Readin, Writin, and Rithmatic:
Can San Francisco Get it Right after Getting it Wrong?
• • • • • • • • • • May 26, 2023 • • • • • • • • • •
There is lots of research that says once you make a decision based on emotions, changing your mind is VERY difficult. That’s the challenge facing the San Francisco School District (SFUSD) as it must address failed literacy and math policies.
Can a school board that was deeply involved in creating failed policies show the leadership required to change course?
Let's agree that the school district's policies were designed to address the chronic underperformance of Black and Hispanic students. I don’t know of anyone who would argue against improving this student performance.
With these facts in front of them, SFUSD has the obligation to acknowledge a failed attempt at equity and start over...right now..”
The district spent years developing and implementing strategies to improve the performance of these students.
- Eliminate algebra in the 8th grade.
- Double down on existing literacy efforts.
The math experiment was touted as a bold education breakthrough and was copied by many school districts and included in proposed state policies. For the school district, it was an emotional high. It was a pay-off for innovative and original thinking to address a nationwide education challenge. The school board gloried in the recognition of success.
There is only one minor glitch: It didn’t work.
Eliminating Algebra in the 8th grade backfired…big time. It created inequities for high performing students who were denied access to advanced course work, and it failed to reduce the performance gaps. A Stanford study shows participation in Advanced Placement (AP) math initially fell 15%, driven by declines in AP Calculus and among Asian/Pacific-Islander students. Large ethnic gaps persisted in advanced math course enrollment.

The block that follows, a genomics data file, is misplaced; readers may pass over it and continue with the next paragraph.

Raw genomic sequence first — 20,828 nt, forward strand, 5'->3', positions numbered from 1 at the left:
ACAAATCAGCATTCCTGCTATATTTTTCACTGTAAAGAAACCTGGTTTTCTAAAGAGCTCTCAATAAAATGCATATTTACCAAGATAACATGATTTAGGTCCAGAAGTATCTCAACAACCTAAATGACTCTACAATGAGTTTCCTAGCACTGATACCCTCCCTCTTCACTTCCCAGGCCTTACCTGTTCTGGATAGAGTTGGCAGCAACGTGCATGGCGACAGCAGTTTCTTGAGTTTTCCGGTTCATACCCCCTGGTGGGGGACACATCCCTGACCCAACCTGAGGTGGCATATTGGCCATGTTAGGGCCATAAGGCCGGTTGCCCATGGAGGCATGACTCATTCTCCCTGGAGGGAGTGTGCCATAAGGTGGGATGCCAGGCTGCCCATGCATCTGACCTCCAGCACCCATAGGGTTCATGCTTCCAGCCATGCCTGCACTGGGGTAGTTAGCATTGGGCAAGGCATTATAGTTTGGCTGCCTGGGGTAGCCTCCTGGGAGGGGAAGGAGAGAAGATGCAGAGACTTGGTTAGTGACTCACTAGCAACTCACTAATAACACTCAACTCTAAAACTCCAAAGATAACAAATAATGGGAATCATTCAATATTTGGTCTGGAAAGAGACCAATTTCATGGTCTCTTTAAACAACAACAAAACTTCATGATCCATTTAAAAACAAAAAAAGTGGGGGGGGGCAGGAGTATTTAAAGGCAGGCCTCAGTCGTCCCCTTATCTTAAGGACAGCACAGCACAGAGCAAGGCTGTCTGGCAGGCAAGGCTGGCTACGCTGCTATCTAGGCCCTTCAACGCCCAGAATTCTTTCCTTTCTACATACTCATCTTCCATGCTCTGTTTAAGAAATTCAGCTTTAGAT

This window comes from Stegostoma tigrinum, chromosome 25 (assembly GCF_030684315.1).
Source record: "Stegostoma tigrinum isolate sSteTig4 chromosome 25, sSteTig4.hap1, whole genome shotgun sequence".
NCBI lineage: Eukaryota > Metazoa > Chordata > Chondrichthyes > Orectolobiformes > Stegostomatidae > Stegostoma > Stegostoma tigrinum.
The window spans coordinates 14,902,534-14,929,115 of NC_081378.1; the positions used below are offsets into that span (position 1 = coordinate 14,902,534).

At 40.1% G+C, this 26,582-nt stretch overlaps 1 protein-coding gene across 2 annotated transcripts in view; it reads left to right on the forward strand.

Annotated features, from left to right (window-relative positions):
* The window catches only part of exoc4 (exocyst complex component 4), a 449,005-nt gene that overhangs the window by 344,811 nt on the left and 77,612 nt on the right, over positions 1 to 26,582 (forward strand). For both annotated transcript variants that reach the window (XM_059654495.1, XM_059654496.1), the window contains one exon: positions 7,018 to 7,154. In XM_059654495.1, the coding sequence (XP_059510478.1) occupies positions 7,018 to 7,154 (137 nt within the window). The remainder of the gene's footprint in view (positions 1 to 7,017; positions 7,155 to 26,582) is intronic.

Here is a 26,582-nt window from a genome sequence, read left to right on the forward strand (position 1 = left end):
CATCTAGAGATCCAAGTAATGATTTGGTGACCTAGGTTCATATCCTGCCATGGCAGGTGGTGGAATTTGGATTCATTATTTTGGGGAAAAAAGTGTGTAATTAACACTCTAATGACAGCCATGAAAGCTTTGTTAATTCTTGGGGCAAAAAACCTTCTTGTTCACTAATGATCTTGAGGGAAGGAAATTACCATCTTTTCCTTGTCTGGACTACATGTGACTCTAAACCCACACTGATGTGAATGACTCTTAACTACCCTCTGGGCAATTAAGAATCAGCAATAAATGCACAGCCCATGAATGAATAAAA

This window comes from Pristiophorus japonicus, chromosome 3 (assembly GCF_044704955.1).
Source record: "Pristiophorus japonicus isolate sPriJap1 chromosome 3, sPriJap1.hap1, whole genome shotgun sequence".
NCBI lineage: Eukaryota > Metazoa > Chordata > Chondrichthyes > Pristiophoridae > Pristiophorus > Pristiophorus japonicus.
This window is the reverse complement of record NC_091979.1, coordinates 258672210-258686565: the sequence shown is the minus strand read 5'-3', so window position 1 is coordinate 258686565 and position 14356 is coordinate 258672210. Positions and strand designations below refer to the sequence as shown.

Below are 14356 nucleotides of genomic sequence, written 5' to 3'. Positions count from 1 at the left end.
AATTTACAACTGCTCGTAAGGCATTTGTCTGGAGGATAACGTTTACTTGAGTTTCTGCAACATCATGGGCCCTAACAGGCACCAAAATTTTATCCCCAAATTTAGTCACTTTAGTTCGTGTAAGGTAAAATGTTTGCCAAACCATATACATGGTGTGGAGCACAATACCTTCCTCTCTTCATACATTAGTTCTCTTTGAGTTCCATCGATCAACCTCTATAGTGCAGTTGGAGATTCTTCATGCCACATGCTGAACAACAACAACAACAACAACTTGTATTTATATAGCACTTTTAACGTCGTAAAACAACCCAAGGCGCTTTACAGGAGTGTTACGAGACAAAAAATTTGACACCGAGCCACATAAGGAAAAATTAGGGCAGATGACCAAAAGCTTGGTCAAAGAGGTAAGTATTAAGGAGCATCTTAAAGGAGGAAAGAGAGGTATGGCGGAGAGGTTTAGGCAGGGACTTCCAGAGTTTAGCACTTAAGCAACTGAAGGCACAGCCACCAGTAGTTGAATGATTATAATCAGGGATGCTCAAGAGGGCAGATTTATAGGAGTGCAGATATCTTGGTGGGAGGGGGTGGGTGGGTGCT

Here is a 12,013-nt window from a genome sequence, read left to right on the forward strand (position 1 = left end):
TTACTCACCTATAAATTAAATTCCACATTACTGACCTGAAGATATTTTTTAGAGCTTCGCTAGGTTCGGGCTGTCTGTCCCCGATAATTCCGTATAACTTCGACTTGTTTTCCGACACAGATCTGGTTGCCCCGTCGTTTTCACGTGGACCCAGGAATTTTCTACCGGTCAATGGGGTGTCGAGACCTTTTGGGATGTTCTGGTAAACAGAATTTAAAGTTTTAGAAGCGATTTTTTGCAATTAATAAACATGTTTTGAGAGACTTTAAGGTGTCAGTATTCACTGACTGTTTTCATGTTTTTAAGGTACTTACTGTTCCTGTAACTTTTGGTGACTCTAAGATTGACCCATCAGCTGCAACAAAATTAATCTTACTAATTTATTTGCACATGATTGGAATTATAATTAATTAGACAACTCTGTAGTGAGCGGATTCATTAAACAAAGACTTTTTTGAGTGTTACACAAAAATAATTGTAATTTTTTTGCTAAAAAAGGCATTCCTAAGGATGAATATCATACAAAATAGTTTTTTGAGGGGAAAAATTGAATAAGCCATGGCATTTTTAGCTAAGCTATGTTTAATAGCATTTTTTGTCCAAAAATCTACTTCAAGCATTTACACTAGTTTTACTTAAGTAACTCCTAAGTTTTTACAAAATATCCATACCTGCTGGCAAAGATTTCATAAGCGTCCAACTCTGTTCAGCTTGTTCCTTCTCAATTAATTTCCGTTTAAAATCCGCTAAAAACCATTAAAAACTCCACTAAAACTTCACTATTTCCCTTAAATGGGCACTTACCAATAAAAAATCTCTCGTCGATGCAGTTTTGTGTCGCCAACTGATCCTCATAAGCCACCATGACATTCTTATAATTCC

State Test Scores.
Even adjusting for the impact of the pandemic on student performance, San Francisco scores in both statewide math and English literacy tests are abysmal.
According to the 2021-22 State-wide third grade assessments, 82% of Black students did not meet English literacy and math performance standards. In the 11th grade, 71% of Black students did not meet English literacy standards and 90% did not meet math standards.
Below are the San Francisco assessment results over time showing students who are proficient or above.
With these facts in front of them, SFUSD has the obligation to acknowledge a failed attempt at equity and start over...right now.
There are many successful approaches available to turn this around. In literacy, discard the old curriculum and incorporate the science of reading. In math, restore algebra in the 8th grade and improve curriculum and professional development in earlier grades.
I’m hoping that facts override emotion and the school board exercises timely leadership.
Carol Kocivar is a children’s advocate and lives in the Westside. Feedback: firstname.lastname@example.org